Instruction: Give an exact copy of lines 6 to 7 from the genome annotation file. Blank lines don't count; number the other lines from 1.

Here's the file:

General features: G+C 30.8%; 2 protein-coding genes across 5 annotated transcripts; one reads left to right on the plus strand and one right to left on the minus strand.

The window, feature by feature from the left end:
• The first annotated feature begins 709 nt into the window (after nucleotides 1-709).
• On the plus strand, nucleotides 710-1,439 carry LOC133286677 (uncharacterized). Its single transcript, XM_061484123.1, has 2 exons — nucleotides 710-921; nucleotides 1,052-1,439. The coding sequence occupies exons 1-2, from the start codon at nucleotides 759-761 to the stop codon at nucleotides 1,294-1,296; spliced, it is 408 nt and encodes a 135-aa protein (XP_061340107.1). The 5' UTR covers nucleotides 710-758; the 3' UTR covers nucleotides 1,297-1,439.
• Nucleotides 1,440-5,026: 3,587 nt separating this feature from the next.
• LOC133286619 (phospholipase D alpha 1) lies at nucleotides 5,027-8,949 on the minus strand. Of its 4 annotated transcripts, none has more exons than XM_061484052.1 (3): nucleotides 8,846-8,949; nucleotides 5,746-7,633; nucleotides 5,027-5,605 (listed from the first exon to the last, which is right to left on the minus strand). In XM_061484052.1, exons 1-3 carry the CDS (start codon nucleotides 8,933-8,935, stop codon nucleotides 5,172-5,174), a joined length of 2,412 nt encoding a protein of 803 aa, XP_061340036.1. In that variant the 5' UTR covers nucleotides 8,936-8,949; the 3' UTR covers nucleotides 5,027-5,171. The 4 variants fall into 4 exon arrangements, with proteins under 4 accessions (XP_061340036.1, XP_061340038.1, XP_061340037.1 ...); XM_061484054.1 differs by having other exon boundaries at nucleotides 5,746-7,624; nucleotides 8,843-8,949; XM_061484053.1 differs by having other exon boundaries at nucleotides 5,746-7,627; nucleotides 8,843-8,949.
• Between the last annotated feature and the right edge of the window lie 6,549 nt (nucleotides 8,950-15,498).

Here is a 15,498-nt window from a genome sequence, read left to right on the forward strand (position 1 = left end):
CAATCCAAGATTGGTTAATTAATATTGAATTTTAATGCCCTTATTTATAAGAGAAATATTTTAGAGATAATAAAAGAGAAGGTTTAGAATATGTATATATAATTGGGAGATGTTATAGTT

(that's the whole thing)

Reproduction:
• LOC133286619 (phospholipase D alpha 1) lies at nucleotides 5,027-8,949 on the minus strand. Of its 4 annotated transcripts, none has more exons than XM_061484052.1 (3): nucleotides 8,846-8,949; nucleotides 5,746-7,633; nucleotides 5,027-5,605 (listed from the first exon to the last, which is right to left on the minus strand). In XM_061484052.1, exons 1-3 carry the CDS (start codon nucleotides 8,933-8,935, stop codon nucleotides 5,172-5,174), a joined length of 2,412 nt encoding a protein of 803 aa, XP_061340036.1. In that variant the 5' UTR covers nucleotides 8,936-8,949; the 3' UTR covers nucleotides 5,027-5,171. The 4 variants fall into 4 exon arrangements, with proteins under 4 accessions (XP_061340036.1, XP_061340038.1, XP_061340037.1 ...); XM_061484054.1 differs by having other exon boundaries at nucleotides 5,746-7,624; nucleotides 8,843-8,949; XM_061484053.1 differs by having other exon boundaries at nucleotides 5,746-7,627; nucleotides 8,843-8,949.
• Between the last annotated feature and the right edge of the window lie 6,549 nt (nucleotides 8,950-15,498).